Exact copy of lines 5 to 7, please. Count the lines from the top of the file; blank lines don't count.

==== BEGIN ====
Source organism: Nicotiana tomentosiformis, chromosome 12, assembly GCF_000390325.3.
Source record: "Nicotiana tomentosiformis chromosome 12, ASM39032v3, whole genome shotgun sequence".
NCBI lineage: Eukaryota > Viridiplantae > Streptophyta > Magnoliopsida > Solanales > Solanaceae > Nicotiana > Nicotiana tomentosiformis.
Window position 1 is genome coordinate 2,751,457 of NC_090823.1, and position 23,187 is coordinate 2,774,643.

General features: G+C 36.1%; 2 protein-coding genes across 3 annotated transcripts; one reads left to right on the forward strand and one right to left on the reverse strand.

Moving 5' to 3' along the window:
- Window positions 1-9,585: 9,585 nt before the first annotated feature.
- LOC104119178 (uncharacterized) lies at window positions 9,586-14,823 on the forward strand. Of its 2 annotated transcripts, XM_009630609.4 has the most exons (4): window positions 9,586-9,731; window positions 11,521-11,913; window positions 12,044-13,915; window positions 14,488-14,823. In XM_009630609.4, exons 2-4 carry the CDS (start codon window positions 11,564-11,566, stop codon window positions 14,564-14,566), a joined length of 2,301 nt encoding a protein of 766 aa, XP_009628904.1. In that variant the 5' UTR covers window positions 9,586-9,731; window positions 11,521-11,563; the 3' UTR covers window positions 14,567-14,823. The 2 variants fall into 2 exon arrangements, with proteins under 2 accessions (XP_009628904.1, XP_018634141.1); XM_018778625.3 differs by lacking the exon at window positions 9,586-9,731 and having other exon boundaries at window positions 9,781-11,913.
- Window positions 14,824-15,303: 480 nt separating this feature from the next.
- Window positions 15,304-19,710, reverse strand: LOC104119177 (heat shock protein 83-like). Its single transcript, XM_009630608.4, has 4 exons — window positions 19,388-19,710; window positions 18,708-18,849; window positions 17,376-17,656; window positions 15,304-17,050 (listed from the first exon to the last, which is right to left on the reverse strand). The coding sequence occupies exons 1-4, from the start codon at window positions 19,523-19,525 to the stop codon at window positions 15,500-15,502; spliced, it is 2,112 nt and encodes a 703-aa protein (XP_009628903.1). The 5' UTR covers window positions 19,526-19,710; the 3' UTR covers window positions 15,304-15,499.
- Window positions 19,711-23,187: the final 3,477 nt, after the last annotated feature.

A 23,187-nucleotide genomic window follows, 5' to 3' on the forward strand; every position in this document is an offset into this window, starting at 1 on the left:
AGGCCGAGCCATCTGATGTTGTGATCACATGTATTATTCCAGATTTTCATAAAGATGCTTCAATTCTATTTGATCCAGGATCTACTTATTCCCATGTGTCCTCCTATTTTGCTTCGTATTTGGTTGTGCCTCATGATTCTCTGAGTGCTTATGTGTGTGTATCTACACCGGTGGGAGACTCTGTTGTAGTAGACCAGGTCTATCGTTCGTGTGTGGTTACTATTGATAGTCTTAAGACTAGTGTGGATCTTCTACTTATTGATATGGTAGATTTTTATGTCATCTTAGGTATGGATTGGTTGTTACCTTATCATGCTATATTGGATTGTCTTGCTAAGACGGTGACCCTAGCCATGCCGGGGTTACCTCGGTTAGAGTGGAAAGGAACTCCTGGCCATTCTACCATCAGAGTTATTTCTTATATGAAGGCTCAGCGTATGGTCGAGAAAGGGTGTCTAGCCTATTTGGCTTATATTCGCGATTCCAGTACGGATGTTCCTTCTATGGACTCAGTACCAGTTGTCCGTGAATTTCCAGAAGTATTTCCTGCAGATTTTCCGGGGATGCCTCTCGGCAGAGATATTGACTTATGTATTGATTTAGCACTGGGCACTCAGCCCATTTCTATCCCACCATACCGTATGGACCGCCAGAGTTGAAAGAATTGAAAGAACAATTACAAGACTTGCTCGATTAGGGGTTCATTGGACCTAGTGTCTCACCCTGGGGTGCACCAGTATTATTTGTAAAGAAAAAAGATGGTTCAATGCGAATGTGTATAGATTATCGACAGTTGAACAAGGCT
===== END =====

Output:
General features: G+C 36.1%; 2 protein-coding genes across 3 annotated transcripts; one reads left to right on the forward strand and one right to left on the reverse strand.

Moving 5' to 3' along the window:
- Window positions 1-9,585: 9,585 nt before the first annotated feature.